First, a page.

Of the dozens of speeches hosted on the Web site, only two are classified as relating particularly to India, but these may still be taken to be representative of how a great many Pakistani maulvis conceive of India and of relations between India and Pakistan. Predictably, in both speeches India is depicted in lurid colours, as an implacable foe of Pakistan, of Muslims, and of Islam.

    Not surprisingly, then, efforts to improve relations between India and Pakistan or to work towards rapprochement between Hindus and Muslims are vociferously denounced. The two maulvis appear to insist that Islam, as they understand it, itself requires that Pakistani Muslims must never cool off their anti-Hindu and anti-Indian zeal.

    The first of these two speeches, by the Deobandi Maulana Muhammad Hafeez of the Jamia Masjid Umar Farooq, Rawalpindi, refers to India only in passing. He presents Muslims the world over as besieged by a host of powerful non-Muslim enemies.

    It is almost as if their 'disbelief' (kufr) in Islam goads all non-Muslims, wherever they may be, to engage in a relentless conspiracy against Islam and its adherents, a war, like Samuel Huntington's infamous 'Clash of Civilisations', in which compromise and reconciliation are simply impossible because Islam and 'non-Islam' can, in this worldview, never comfortably coexist.

    It is also as if Muslims have a monopoly on virtue and non-Muslims on vice. 'Islam will rise,' Maulana Hafeez thunders, 'and America and India will fall,' conveniently forgetting (assuming he knew of the fact) that India probably has more Muslims than Pakistan and that if India falls, it will drag its tens of millions of Muslims along with it, too.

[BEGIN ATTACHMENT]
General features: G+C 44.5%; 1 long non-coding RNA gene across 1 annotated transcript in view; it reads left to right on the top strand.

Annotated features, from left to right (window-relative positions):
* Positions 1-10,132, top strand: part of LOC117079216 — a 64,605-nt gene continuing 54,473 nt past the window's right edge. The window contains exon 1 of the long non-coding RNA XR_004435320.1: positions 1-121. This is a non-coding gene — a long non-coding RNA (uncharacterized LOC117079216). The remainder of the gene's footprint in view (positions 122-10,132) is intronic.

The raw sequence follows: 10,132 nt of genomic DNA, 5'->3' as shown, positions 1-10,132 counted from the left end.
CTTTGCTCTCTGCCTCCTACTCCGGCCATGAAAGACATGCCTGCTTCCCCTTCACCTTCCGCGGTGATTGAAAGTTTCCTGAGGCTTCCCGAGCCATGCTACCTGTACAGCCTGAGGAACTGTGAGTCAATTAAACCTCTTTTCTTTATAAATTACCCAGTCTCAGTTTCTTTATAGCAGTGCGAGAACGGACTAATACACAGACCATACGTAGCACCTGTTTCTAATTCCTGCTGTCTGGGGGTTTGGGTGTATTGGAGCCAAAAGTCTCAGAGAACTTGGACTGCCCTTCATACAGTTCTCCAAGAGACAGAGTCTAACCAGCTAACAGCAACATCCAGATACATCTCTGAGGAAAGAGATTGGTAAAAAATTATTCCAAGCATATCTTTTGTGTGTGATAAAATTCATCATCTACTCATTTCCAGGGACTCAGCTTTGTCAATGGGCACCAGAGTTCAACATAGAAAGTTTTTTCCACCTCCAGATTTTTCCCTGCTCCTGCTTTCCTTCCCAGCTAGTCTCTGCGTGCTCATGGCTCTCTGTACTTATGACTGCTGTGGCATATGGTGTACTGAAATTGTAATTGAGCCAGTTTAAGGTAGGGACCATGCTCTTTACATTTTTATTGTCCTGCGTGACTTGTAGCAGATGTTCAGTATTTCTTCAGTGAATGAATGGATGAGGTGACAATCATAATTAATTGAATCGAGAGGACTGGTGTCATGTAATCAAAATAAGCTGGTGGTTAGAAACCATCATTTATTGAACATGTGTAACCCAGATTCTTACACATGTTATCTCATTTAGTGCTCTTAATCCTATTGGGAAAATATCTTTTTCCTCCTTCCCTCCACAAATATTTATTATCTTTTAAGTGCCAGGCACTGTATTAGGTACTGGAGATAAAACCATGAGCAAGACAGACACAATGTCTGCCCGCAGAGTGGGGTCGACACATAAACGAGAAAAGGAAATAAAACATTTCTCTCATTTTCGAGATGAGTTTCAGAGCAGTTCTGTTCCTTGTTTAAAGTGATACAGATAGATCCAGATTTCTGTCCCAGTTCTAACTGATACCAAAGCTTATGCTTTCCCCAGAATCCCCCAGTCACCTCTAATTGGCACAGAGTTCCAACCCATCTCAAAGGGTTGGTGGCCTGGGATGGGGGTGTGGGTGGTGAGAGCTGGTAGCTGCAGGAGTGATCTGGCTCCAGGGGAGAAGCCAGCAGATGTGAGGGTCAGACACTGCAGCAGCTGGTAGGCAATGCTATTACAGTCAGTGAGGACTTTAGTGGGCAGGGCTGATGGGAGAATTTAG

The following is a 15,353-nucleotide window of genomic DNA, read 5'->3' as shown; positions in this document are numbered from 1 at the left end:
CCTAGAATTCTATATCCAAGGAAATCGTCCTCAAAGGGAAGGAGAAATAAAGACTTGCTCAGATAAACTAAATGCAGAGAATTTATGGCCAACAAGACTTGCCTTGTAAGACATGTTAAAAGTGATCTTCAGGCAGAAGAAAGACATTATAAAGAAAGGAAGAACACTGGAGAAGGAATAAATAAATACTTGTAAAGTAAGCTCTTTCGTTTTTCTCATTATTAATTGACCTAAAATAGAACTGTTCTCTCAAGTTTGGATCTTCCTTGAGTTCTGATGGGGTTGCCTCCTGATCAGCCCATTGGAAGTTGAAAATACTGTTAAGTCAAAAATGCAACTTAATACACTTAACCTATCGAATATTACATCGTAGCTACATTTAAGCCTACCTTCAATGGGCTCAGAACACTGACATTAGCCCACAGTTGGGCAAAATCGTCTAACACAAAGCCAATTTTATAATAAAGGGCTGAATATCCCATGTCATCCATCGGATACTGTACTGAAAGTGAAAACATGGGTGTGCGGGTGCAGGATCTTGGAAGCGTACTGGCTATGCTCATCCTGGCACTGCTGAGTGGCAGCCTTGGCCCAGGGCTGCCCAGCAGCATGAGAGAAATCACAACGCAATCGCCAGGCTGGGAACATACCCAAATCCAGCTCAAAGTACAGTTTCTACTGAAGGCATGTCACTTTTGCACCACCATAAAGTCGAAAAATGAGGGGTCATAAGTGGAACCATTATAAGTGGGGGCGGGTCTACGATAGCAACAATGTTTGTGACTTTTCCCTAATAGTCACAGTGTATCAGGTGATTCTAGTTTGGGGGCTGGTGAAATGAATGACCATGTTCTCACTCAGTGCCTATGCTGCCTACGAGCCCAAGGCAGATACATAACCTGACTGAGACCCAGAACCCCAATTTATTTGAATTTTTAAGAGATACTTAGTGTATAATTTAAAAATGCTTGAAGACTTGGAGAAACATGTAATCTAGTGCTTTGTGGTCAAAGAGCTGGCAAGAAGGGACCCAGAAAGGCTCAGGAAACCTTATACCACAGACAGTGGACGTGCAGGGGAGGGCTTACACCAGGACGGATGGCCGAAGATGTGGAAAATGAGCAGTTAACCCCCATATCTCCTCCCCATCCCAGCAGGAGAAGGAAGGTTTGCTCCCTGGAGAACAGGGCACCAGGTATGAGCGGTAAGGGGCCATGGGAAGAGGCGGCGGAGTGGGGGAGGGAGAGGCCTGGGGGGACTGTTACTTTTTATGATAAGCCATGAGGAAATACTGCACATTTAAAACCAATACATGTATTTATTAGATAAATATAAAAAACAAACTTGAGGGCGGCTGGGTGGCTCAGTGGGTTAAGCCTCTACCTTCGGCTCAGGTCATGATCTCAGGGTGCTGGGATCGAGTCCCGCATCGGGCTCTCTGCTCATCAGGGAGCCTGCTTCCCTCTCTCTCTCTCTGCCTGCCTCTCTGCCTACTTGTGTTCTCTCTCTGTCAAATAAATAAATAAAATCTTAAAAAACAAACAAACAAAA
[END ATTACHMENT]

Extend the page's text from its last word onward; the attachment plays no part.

The second speech is by a certain Maulana Mufti Saeed Ahmed of Jamia Masjid Mittranwali, Sialkot, who belongs to the Ahl-e Hadith sect, which closely resembles the Saudi Wahhabis.

    Pakistani Ahl-e Hadith groups, most notoriously the Lashkar-e Tayiba, have been heavily involved in fomenting violence across Pakistan, Kashmir [ Images ] and in India as well.

    Hatred for India and the Hindus seems to be an article of faith for many Pakistani Ahl-e Hadith, as Maulana Ahmed's speech clearly indicates.

    At the same time, it must also be recognised, as is evident from instances that the Maulana cites, that these deep-rooted anti-Indian and anti-Hindu sentiments are constantly fuelled by brutalities inflicted by non-Muslim powers, including the United States and fiercely anti-Muslim Hindu chauvinists in India, on Muslim peoples.

    These brutalities need not always be physical. They can also take the form of assaults on and insults to cherished Islamic beliefs, which inevitably provoke Muslim anger. The appeal of people like Maulana Ahmed lies in their practiced ability to use these instances of brutality directed against Muslims to craft a frighteningly Manichaean world, where all Muslims are pitted against all non-Muslims in a ceaseless war of cosmic proportions that shall carry on until Muslims, it is fervently believed, will finally triumph.